The impact of collaborative approaches on learning is consistently positive. Effective collaborative learning requires much more than just sitting children together, structured approaches, with well designed tasks lead to the greatest learning gains

Arts Participation

Arts participation is involvement in terms of performance and creation in artistic and creative extracurricular activities, such as dance, drama, music, painting and sculpture. Participation may be organised as regular weekly or monthly activities or more intensive programmes such as summer schools or residential courses.

Digital Technology 

The use of digital technologies to support learning. Approaches in this area are very varied, but a simple split can be made between 1) programmes for students, where learners use technology in problem solving or more open ended learning and 2) Technology for teachers such as interactive whiteboards or learning platforms.

Feedback

Feedback is information given to the learner and/or the teacher about the learner’s performance relative to learning goals. It should aim to (and be capable of) producing improvement in children’s learning. Feedback redirects and re focuses either the teacher’s or the learner’s actions to achieve a goal, by aligning effort and activity with an outcome. It can be about the learning activity itself, about the process of activity, about the child’s management of their learning or self regulation about them as individuals. The feedback can be verbal, written or can be given through tests or by means of ICT. It can come from a teacher or someone taking a teaching role or from peers.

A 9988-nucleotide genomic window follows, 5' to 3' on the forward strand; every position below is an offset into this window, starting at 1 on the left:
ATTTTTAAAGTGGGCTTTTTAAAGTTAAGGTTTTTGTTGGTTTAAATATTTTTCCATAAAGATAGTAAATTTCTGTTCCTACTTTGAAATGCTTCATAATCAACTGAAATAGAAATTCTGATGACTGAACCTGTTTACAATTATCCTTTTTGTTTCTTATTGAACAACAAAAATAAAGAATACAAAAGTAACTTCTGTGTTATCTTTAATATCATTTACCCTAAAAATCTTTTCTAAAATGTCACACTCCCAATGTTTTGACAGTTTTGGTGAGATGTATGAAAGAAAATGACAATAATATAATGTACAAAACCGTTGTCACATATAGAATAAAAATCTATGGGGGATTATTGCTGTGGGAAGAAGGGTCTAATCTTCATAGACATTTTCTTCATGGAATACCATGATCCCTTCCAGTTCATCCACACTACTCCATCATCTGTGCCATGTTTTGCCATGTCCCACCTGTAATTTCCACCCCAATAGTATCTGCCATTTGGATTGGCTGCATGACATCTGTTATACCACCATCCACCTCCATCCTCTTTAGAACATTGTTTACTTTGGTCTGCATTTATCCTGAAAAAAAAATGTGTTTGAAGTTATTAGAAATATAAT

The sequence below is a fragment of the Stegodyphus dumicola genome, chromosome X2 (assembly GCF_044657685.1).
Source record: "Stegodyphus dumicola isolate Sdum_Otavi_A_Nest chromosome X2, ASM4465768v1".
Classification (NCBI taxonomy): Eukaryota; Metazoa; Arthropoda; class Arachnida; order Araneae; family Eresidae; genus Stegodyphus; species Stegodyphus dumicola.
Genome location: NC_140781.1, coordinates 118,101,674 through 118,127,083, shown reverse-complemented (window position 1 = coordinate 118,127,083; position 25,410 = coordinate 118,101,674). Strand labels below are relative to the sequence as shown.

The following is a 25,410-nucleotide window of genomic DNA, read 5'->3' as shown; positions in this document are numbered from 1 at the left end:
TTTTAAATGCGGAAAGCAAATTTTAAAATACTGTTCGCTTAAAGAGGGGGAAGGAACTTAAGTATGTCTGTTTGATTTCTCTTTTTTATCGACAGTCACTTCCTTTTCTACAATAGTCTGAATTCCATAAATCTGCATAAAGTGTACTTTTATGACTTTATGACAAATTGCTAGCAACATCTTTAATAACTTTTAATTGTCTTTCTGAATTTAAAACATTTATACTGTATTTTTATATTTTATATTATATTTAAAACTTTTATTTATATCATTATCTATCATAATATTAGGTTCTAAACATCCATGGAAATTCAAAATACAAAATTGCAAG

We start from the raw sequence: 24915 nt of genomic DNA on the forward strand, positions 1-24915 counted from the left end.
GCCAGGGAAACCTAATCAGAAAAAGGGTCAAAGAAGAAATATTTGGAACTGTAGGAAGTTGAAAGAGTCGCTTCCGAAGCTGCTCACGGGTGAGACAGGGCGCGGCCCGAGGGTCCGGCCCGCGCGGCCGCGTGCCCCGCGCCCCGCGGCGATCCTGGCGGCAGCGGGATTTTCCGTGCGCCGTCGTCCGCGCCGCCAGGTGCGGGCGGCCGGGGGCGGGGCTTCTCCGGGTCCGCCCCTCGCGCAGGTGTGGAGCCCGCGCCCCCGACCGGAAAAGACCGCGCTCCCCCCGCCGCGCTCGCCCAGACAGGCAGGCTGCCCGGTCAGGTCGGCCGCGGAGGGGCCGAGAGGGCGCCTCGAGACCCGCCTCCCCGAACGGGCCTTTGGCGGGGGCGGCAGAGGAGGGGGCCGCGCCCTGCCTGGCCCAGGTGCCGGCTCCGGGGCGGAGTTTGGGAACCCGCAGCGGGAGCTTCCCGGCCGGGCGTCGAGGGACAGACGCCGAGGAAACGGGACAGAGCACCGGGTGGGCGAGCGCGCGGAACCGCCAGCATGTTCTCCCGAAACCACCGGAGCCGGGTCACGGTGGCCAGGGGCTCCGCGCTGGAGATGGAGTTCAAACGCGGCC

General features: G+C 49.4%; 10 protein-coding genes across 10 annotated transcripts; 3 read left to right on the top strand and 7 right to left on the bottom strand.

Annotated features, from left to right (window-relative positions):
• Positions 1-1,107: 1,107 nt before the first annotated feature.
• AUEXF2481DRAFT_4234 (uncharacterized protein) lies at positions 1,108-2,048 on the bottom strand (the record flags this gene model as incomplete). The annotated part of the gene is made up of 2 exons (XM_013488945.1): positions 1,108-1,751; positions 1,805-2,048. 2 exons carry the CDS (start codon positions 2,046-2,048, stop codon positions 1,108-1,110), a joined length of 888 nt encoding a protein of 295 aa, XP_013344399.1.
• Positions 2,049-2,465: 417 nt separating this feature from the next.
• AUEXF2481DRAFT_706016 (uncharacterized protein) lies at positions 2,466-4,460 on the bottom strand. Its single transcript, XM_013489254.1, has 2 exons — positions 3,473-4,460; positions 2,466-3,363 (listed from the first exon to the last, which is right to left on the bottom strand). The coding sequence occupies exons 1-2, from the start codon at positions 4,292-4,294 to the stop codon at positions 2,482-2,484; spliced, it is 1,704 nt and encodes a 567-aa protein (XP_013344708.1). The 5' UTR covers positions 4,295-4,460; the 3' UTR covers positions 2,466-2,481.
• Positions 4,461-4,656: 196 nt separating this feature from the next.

One to one tuition 

 One to one tuition is where an individual pupil is removed from their class and given intensive tuition. It may also be undertaken outside normal lessons.

Small group tuition

Intensive tuition in small groups is usually provided to support lower attaining learners or those that are falling behind though it can also be used as a more general strategy to ensure effective progress, or to teach challenging topics or skills. The most familiar approach is one teacher with one pupil. However other approaches to provide for intensive support are possible, such as teaching pupils in pairs or small groups of 3 to 5.